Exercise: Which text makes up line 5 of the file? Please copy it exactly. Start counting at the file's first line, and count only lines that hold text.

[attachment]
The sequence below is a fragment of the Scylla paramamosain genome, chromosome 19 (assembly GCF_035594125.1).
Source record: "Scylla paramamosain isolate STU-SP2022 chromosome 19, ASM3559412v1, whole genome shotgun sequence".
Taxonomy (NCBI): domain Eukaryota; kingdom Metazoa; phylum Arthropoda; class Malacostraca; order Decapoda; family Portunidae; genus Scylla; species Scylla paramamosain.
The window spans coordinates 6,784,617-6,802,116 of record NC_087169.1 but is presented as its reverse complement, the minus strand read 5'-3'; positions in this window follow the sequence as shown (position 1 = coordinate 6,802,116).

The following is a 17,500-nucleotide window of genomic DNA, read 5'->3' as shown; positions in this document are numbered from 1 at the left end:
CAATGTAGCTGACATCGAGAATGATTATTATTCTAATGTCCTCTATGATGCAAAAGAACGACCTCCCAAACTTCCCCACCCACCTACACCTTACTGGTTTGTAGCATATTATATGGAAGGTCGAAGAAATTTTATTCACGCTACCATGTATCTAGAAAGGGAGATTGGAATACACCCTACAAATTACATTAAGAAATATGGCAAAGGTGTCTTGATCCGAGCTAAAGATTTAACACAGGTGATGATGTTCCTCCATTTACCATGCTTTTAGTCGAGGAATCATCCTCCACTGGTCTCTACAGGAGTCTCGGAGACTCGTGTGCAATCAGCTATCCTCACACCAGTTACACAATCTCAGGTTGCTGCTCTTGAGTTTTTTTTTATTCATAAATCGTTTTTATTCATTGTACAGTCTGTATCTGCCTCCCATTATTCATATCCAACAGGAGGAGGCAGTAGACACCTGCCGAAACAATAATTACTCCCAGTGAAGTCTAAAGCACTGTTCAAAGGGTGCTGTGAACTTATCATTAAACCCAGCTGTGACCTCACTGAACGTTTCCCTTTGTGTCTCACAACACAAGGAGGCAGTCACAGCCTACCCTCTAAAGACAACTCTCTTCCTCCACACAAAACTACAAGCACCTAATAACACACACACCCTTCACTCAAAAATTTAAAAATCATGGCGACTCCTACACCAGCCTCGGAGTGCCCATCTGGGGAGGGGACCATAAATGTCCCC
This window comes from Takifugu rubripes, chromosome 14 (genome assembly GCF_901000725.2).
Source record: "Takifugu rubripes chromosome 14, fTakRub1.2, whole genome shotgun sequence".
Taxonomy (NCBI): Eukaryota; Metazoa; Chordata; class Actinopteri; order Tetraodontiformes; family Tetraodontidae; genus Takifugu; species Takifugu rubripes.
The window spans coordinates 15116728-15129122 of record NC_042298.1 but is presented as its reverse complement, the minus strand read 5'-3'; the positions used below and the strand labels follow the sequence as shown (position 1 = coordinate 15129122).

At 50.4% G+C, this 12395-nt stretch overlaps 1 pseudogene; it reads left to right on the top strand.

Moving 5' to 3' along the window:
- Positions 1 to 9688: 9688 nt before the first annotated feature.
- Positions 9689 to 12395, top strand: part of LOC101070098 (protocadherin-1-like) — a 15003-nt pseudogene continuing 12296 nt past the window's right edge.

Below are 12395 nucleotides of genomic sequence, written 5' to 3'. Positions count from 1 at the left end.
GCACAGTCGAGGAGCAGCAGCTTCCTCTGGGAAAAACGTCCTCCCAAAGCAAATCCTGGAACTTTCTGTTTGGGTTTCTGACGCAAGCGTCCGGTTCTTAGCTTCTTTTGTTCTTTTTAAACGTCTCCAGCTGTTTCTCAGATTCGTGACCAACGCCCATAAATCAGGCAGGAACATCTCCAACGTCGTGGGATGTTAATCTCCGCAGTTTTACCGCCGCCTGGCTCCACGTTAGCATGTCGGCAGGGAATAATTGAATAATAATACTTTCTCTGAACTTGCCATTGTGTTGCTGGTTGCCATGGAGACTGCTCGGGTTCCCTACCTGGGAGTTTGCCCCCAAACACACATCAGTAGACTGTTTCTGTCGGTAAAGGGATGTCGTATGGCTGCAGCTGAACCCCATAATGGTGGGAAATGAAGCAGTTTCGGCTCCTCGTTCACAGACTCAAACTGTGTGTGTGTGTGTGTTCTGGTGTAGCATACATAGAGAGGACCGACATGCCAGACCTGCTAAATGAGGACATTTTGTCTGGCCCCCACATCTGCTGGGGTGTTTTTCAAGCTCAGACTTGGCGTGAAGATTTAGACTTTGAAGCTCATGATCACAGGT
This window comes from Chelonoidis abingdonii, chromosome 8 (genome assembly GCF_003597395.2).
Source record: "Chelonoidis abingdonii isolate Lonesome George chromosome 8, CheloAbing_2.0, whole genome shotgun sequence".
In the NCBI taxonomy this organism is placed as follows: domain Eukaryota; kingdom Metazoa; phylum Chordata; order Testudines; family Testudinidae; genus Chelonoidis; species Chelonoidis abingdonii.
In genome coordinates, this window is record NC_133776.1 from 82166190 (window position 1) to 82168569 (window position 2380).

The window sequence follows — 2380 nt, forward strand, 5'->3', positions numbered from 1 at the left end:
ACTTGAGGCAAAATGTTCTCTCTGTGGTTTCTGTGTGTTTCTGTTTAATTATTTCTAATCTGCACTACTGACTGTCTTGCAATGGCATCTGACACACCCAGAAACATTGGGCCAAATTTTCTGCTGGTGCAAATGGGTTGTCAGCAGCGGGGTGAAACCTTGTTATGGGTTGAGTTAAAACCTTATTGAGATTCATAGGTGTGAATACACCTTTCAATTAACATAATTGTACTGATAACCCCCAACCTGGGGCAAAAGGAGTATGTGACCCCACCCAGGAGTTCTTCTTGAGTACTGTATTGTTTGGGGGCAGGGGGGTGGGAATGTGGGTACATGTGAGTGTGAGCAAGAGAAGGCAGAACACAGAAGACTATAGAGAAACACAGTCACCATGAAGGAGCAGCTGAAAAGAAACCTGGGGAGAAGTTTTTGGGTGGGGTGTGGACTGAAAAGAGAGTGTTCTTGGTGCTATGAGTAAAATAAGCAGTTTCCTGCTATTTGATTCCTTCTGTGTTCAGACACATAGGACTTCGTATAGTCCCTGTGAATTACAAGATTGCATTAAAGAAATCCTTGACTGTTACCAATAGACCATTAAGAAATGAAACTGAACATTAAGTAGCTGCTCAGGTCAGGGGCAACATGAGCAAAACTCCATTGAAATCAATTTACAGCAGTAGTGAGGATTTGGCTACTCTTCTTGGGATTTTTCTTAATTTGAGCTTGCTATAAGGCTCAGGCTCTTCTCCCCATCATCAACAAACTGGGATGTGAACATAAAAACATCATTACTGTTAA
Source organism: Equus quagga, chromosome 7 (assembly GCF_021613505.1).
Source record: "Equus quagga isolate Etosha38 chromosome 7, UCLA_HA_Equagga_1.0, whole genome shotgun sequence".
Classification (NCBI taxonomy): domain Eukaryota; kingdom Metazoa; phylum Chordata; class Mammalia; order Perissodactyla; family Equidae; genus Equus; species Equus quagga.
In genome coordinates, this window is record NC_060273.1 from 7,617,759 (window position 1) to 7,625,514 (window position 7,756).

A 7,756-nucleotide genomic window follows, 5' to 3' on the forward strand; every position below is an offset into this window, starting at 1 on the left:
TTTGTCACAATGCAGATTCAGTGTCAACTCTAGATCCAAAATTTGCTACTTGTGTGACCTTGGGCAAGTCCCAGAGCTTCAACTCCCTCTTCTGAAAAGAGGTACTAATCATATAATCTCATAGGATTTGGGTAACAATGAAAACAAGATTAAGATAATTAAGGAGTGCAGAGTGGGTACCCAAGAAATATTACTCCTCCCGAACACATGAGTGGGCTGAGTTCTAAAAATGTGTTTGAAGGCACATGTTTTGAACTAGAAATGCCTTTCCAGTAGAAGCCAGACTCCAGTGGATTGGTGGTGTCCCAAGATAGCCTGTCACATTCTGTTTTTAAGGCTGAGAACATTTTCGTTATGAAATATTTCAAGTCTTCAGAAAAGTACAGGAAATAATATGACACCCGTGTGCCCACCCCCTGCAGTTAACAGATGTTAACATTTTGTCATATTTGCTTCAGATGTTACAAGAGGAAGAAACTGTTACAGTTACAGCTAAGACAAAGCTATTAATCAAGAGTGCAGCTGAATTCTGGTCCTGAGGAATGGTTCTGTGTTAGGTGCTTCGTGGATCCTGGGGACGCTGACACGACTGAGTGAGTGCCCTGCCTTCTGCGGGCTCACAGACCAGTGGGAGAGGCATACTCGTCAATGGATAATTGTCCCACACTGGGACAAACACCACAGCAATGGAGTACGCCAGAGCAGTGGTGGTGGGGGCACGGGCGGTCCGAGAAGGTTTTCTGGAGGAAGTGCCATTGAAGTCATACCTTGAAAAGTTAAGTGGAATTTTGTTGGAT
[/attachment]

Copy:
The following is a 17,500-nucleotide window of genomic DNA, read 5'->3' as shown; positions in this document are numbered from 1 at the left end: